My Beautiful Earth

Today has been Earth Day. Not that you’d have noticed it unless you’d been looking. The media here in the UK have been strangely silent. Google made a token gesture in its graphic. A stylised animation of ‘Rufous Hummingbird’. He wished you a ‘Happy Earth Day’ if you could be bothered to click on him. There was also a hashtag #MyBeautifulEarth, where Google users could share photos.

All in all Earth Day ain’t exactly been headline news. No more has the revelation that David Cameron’s constituency office resorted to calling the police to sort out the Bishop of Oxford, who appeared at a pre-arranged time to present an open letter about food poverty. The news was reported by Aljazeera two days ago, but the British press have been oddly slow on the uptake. At the time of writing it seems the Independent is the only national newspaper to report the incident. It’s taken a bit of research to discover that it took place six days ago, on 16th April. But there. It wouldn’t do much for Mr Cameron’s new image as a Prime Minister who ‘does do God’ if news like that were to get out …

I don’t suppose his eco-warrior image was helped much either, when the head of the ‘greenest government ever’ was overheard throwing a tantrum about ‘green crap’ last autumn. The garbage you have to pretend to believe to get people to vote for you, huh?

I’m a city dweller. I love the city I’ve chosen to live in with a passion. But for the sake of my soul I need to escape from it from time to time. To find green space. Silence. Distant horizons. Places where the trees outnumber the buildings. Preferably by at least 100 to 1. Luce Irigaray says ‘people long to breathe in green open spaces’. The pollution of our air, she says is ‘a crime against humanity’. I can’t help but agree with her. All the more as I grow older. I look back and see what we’ve already done to this beautiful planet of ours. And I grieve. Not so much for my own loss, but for the way we’re robbing our children. Our grandchildren. All in the name of the great god mammon.


I’m fortunate. I live in a part of the city where there’s still green space. Allotments. A City Farm. Small areas of woodland. We had to fight developers off one of the allotments last year. There’s a campaign going on right now to stop buildings from going up on Terrace Wood. It seems no ‘undeveloped’ land is safe. All the more so since the government began to explore biodiversity offsetting. In essence, this is the slightly crazy notion that you can compensate for the loss of an ancient and well-established natural habitat by creating a totally different one somewhere else. No? It didn’t make sense to me either.

Despite any appearances to the contrary, I’m always willing to believe the best about anyone. Even our present government. Until they prove beyond doubt that there is no best to believe. Of all the reading and research I’ve done in the last 40+ days, this article by George Monbiot has come closest to undoing my belief. In a nutshell, developers are keen to build a motorway service station on Smithy Wood, an ancient site near Sheffield. They’re offering to plant 16 hectares of new woodland to replace it. ‘Well, that’s OK’, I hear you say. ‘They’ll never get away with it. After all, the government set up Natural England specifically to conserve places like this.’ If only. Its chairman, Andrew Sells, made his fortune from housebuilding. An industry with nothing to lose by biodiversity offsetting. And everything to gain. Its deputy chair? David Hill. Who also chairs Environment Bank, a private company set up to broker biodiversity offsetting agreements for both developers and landowners. Bye bye Smithy Wood.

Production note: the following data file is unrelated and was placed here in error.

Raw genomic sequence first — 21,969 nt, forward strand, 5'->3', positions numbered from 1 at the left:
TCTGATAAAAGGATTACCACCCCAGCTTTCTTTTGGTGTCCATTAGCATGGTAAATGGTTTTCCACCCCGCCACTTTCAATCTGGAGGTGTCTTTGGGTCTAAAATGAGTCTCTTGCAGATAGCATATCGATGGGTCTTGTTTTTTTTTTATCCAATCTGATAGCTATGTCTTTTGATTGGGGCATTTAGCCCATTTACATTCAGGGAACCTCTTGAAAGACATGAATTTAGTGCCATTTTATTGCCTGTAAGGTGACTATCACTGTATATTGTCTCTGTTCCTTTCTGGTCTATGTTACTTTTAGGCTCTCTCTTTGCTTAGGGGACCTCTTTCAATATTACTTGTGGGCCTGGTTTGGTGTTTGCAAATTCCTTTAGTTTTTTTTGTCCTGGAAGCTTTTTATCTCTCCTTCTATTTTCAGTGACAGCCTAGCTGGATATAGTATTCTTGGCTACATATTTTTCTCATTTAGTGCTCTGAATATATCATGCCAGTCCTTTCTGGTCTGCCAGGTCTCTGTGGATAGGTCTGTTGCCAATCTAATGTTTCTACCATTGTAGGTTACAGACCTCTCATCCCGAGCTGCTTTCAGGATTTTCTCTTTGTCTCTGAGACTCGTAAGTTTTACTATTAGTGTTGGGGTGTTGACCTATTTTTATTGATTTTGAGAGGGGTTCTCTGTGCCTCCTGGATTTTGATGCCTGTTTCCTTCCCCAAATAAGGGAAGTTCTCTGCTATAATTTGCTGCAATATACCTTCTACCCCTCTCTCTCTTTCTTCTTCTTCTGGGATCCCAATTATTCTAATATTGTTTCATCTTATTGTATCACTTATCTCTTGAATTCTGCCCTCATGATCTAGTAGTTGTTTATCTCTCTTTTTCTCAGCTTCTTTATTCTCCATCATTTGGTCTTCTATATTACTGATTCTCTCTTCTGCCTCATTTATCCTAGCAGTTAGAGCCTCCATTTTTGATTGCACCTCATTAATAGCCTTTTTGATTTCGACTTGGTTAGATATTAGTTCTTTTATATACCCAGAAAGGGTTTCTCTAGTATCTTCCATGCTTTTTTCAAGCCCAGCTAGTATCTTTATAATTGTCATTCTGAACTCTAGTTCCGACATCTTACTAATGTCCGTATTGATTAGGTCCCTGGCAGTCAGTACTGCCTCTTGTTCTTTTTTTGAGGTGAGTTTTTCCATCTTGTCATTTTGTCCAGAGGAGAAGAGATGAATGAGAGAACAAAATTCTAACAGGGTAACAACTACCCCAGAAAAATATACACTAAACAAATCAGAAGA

We live in a brave, new world. The world of my nightmares. Everything has its price. A price derived solely from its economic usefulness. We, and the environment we live in, have become mere units of production after all. Intangibles such as beauty. Spirituality. Quality of life. Even clean air and the right to breathe it. All these have ceased to be part of the equation. Trampled underfoot in the onslaught of greed.

So am I going to sit down and shut up now? Go with the flow? Accept the status quo? Like hell I am. When I read that article this morning everything in me screamed NO. I may be spitting in a bucke, but I’ll keep on spitting as long and as loudly as I can. It’s an old chestnut I know, especially for those of us who’ve been saying this for years, but it still bears repeating

When the last tree is cut, the last fish is caught, and the last river is polluted;

when to breathe the air is sickening, you will realize, too late,

that wealth is not in bank accounts and that you can’t eat money.

Sourced from

Let’s not give up just yet.

Happy Earth Day


I’m blogging to raise funds for a charity close to my heart. I’ve given up NOT being a writer for 125 days in support of One25’s work with vulnerable women in Bristol. You can find out more about them by visiting their website at You can also support them by visiting my fund raising page at where you can make a donation and suggest an idea for a short story or a post on the blog. Thank you.

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